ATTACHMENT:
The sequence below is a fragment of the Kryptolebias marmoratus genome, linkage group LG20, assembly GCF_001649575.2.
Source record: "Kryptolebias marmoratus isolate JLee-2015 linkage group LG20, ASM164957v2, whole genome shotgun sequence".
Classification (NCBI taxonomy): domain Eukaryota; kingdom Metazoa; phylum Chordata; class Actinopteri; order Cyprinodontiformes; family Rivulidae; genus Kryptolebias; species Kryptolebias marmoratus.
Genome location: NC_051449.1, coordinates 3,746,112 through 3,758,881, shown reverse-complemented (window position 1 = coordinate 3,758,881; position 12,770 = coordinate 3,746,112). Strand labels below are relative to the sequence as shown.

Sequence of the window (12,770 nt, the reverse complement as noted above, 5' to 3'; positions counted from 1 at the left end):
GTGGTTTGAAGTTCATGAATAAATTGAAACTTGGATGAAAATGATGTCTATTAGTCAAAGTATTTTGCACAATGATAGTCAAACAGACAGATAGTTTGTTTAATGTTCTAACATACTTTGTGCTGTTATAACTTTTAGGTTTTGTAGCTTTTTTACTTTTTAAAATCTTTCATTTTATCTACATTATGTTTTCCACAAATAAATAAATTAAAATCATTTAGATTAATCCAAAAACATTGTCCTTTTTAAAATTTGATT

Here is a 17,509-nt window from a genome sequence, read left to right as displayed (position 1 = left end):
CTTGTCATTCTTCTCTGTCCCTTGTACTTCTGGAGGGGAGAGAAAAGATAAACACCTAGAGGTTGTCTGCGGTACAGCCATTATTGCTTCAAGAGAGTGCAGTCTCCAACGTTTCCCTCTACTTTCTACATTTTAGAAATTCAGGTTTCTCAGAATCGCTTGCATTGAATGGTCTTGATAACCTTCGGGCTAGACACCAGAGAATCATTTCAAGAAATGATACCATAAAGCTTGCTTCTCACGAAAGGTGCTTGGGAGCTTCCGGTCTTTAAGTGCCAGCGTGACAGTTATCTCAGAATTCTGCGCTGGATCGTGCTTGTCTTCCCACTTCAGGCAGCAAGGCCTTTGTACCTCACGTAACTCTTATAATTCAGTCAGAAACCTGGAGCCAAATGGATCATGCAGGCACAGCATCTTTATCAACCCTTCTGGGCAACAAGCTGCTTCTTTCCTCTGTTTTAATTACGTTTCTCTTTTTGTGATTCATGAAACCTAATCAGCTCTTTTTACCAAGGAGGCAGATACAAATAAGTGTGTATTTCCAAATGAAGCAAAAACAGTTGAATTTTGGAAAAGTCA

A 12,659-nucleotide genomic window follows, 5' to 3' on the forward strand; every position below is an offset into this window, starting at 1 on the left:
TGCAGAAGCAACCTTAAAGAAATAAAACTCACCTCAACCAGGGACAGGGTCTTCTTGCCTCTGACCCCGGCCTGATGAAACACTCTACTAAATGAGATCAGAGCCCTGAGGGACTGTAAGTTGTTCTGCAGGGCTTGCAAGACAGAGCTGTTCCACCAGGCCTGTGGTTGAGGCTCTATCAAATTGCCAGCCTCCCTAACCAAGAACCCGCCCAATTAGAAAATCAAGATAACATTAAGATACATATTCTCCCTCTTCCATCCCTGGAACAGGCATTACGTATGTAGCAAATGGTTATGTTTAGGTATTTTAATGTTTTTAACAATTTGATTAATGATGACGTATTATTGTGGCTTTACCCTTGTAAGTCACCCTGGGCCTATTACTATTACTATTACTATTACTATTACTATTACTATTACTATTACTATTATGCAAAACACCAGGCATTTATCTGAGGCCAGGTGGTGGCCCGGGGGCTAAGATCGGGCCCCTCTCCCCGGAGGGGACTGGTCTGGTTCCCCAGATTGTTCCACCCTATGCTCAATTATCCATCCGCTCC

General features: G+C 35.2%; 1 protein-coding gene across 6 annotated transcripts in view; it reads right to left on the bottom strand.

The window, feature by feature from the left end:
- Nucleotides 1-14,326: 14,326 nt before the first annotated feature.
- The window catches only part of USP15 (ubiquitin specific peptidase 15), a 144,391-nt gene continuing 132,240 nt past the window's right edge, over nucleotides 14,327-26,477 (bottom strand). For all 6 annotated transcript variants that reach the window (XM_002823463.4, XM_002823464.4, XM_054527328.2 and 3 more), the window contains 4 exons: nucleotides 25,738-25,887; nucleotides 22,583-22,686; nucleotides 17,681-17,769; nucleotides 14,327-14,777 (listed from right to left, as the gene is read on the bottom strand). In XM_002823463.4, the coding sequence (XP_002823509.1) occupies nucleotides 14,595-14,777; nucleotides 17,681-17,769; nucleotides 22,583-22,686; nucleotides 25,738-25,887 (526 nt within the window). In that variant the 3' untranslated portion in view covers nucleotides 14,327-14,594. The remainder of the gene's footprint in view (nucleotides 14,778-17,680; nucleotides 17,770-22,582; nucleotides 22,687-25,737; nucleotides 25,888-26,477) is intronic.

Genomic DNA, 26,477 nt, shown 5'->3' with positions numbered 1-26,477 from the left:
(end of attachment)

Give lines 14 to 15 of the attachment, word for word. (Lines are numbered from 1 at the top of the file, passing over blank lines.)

- The window catches only part of USP15 (ubiquitin specific peptidase 15), a 144,391-nt gene continuing 132,240 nt past the window's right edge, over nucleotides 14,327-26,477 (bottom strand). For all 6 annotated transcript variants that reach the window (XM_002823463.4, XM_002823464.4, XM_054527328.2 and 3 more), the window contains 4 exons: nucleotides 25,738-25,887; nucleotides 22,583-22,686; nucleotides 17,681-17,769; nucleotides 14,327-14,777 (listed from right to left, as the gene is read on the bottom strand). In XM_002823463.4, the coding sequence (XP_002823509.1) occupies nucleotides 14,595-14,777; nucleotides 17,681-17,769; nucleotides 22,583-22,686; nucleotides 25,738-25,887 (526 nt within the window). In that variant the 3' untranslated portion in view covers nucleotides 14,327-14,594. The remainder of the gene's footprint in view (nucleotides 14,778-17,680; nucleotides 17,770-22,582; nucleotides 22,687-25,737; nucleotides 25,888-26,477) is intronic.

Genomic DNA, 26,477 nt, shown 5'->3' with positions numbered 1-26,477 from the left: